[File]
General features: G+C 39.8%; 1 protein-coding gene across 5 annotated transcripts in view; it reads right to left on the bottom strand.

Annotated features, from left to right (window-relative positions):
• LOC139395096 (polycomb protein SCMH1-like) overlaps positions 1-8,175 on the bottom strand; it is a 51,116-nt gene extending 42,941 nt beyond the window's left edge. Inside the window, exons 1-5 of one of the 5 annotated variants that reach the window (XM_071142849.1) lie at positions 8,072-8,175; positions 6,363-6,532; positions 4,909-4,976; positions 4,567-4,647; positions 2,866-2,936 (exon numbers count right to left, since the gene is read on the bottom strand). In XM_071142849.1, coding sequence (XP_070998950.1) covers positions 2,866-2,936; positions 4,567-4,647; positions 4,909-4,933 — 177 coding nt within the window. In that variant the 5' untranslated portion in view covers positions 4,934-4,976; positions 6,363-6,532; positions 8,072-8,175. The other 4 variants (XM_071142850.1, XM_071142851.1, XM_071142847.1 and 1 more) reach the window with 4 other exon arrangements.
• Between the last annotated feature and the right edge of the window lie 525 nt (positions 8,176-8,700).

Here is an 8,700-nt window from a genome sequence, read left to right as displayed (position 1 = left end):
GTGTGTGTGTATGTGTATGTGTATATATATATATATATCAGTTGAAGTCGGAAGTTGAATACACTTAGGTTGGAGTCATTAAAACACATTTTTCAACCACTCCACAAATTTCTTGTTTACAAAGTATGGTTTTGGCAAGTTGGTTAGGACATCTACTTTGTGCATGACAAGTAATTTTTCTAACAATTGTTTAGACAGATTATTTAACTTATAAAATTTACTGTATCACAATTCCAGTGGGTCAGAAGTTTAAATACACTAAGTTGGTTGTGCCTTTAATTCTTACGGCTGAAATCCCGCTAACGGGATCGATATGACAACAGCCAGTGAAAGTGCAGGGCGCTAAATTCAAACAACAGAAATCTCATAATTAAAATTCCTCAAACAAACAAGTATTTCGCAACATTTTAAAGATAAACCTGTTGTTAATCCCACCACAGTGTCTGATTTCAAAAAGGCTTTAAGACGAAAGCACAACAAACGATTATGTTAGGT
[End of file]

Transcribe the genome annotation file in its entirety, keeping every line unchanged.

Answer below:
General features: G+C 39.8%; 1 protein-coding gene across 5 annotated transcripts in view; it reads right to left on the bottom strand.

Annotated features, from left to right (window-relative positions):
• LOC139395096 (polycomb protein SCMH1-like) overlaps positions 1-8,175 on the bottom strand; it is a 51,116-nt gene extending 42,941 nt beyond the window's left edge. Inside the window, exons 1-5 of one of the 5 annotated variants that reach the window (XM_071142849.1) lie at positions 8,072-8,175; positions 6,363-6,532; positions 4,909-4,976; positions 4,567-4,647; positions 2,866-2,936 (exon numbers count right to left, since the gene is read on the bottom strand). In XM_071142849.1, coding sequence (XP_070998950.1) covers positions 2,866-2,936; positions 4,567-4,647; positions 4,909-4,933 — 177 coding nt within the window. In that variant the 5' untranslated portion in view covers positions 4,934-4,976; positions 6,363-6,532; positions 8,072-8,175. The other 4 variants (XM_071142850.1, XM_071142851.1, XM_071142847.1 and 1 more) reach the window with 4 other exon arrangements.
• Between the last annotated feature and the right edge of the window lie 525 nt (positions 8,176-8,700).

Here is an 8,700-nt window from a genome sequence, read left to right as displayed (position 1 = left end):
GTGTGTGTGTATGTGTATGTGTATATATATATATATATCAGTTGAAGTCGGAAGTTGAATACACTTAGGTTGGAGTCATTAAAACACATTTTTCAACCACTCCACAAATTTCTTGTTTACAAAGTATGGTTTTGGCAAGTTGGTTAGGACATCTACTTTGTGCATGACAAGTAATTTTTCTAACAATTGTTTAGACAGATTATTTAACTTATAAAATTTACTGTATCACAATTCCAGTGGGTCAGAAGTTTAAATACACTAAGTTGGTTGTGCCTTTAATTCTTACGGCTGAAATCCCGCTAACGGGATCGATATGACAACAGCCAGTGAAAGTGCAGGGCGCTAAATTCAAACAACAGAAATCTCATAATTAAAATTCCTCAAACAAACAAGTATTTCGCAACATTTTAAAGATAAACCTGTTGTTAATCCCACCACAGTGTCTGATTTCAAAAAGGCTTTAAGACGAAAGCACAACAAACGATTATGTTAGGT